Isabel Edwards

Isabel Edwards

What made you want to apply to your course and to the University of Leeds?

The diversity of choice in terms of period, place and person – there is so much to choose from. You’re also given so many opportunities to pick options in terms of modules: I’ve been able to decide most of my modules throughout my three years here. The teaching staff that I met on visits were so enthusiastic about history. Overall, Leeds just seemed like the perfect place. The people of Leeds, the city and university were and are strikingly great. It also had the right mix of campus, city, facilities, nightlife activities and beautiful countryside, as well as all the exciting things to explore in a new city.

What do you like most about your course? 

The variety of modules is amazing, you explore such a wide range of historical periods. I also love getting to discuss ideas in seminars because the course can be so broad, I like it when ideas from different modules serendipitously link to each other. The teaching staff make the course really enjoyable; they are enthusiastic about their subjects and for students to learn. All my teachers have been great at engaging students in all class discussions whether it be on a historical topic, about the weather, or even Leeds United Football Club. We also have a large History society which makes meeting course mates a bit easier and is often a good introduction to university life in Leeds.

How have you found the learning facilities in your School and at the University in general?

We are blessed, as history students, to have access to so many libraries which are packed with books covering pretty much any historical niche you could think of. We also have the Special Collections archive in the Brotherton Library which is full of articles and little snippets of history from Yorkshire and beyond. These have been a godsend for dissertation students this year with the pandemic! There are lots of study spaces for you to work at that all courses can you, I especially like booking group study rooms for me and my friends to study in.

What other activities are available for students to take part in outside of their studies (e.g. societies), and which ones have you tried out yourself?

There are so many societies in Leeds for people to get involved with. History has its own History Society of which I’ve been a member since I came to Leeds. I’m now Sponsorship Secretary and it’s been so much fun getting to meet course mates through quizzes, coffees and the infamous ‘Otley Run’ pub crawl. Societies are great ways of meeting people, and participating on committees is a good little addition to a CV. I’ve also tried a tonne of other societies including: Women’s Rugby, Symphonic Choir, Volleyball and Tennis. If sport or music isn’t for you, there are masses of other societies about food and drink, nationality, or sewing, the list is huge. I have participated in some of the charity societies which are a nice way to feel more connected to Leeds outside the University. If there isn’t a society that you want to join you can always start your own!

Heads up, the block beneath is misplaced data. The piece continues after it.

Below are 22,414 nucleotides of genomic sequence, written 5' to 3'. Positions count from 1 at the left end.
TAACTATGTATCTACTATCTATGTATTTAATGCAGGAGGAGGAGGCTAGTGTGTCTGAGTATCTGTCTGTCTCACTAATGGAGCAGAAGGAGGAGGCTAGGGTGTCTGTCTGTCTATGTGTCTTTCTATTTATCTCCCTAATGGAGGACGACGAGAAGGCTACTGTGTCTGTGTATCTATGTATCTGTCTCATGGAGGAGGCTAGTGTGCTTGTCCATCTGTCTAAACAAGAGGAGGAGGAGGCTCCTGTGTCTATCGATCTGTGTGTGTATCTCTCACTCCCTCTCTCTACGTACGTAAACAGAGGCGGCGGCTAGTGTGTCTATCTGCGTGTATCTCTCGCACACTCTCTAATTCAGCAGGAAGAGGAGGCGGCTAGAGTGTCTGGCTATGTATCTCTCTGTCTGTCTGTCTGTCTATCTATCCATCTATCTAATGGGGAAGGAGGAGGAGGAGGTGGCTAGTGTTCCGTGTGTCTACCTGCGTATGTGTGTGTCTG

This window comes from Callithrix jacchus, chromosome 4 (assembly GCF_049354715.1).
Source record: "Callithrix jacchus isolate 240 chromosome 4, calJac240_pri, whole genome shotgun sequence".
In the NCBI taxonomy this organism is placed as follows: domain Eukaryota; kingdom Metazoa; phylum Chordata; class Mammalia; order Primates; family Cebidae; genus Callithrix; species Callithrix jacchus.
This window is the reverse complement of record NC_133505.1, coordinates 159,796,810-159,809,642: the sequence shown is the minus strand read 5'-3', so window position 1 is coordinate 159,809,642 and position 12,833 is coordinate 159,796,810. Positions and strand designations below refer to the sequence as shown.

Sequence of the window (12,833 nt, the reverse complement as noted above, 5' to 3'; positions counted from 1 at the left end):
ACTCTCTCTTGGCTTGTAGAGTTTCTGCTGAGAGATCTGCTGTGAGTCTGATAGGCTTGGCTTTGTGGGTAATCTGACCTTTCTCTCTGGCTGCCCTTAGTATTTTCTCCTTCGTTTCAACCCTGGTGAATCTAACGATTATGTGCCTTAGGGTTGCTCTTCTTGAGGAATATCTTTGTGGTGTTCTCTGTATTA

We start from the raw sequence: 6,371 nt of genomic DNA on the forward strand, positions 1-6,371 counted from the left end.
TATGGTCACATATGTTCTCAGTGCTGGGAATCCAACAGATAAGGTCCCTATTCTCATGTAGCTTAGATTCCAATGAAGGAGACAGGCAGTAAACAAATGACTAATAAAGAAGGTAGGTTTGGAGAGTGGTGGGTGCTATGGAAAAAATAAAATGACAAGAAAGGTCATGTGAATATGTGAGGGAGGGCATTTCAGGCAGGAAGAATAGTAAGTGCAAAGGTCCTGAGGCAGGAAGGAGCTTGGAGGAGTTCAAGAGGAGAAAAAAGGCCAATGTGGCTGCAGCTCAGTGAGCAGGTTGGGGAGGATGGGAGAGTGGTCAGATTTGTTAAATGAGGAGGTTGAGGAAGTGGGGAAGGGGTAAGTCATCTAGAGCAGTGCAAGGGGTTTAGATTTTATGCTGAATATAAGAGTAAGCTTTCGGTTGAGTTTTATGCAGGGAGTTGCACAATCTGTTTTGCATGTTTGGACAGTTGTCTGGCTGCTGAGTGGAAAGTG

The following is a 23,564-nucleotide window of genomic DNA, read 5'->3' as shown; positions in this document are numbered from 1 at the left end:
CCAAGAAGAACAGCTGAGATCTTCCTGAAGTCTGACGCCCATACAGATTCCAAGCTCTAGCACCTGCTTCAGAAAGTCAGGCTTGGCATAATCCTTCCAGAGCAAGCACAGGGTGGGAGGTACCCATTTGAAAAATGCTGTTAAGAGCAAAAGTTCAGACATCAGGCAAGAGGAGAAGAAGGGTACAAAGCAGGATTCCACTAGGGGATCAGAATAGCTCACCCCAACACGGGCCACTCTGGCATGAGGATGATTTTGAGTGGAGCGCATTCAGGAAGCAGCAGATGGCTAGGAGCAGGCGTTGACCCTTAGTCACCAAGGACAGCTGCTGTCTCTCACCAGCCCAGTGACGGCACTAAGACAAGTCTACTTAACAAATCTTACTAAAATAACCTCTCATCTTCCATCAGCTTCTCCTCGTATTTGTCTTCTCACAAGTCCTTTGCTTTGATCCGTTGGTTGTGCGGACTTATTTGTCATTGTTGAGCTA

How have you found the transition to online learning in more recent times? Has the School been supportive with this?

I think we’ve experienced the best online teaching possible in the circumstances. My teachers, more than ever, have been great at checking in on students both academically and personally making sure we all feel like we’re learning and feeling supported. In my seminars, reading and discussion can happen as they would have in person either with break-out rooms or class discussion. In terms of reading, teachers have made sure that weekly readings are available online and extra readings can be reached either through the new library requesting system or online.

What do you want to do after you finish your course and how do you think the skills and knowledge you’ve developed at Leeds will help with these plans?

I plan on undertaking a law conversion when I graduate in the summer, I’m going to do it in Leeds because I don’t want to leave just yet. Being in Leeds has given me a lot of confidence in my ability to look after myself and I’ve learnt a great deal academically. In terms of law, I’ve learnt a lot about structuring arguments and persuasion through history essays. Class discussions have also taught me to be open-minded and to think originally – something that would be useful in any field.

What would you say to those who have applied to your course and are awaiting exam results?

Good luck in your exams next summer! The hard work will be worth it in the end and hopefully we’ll see you in September.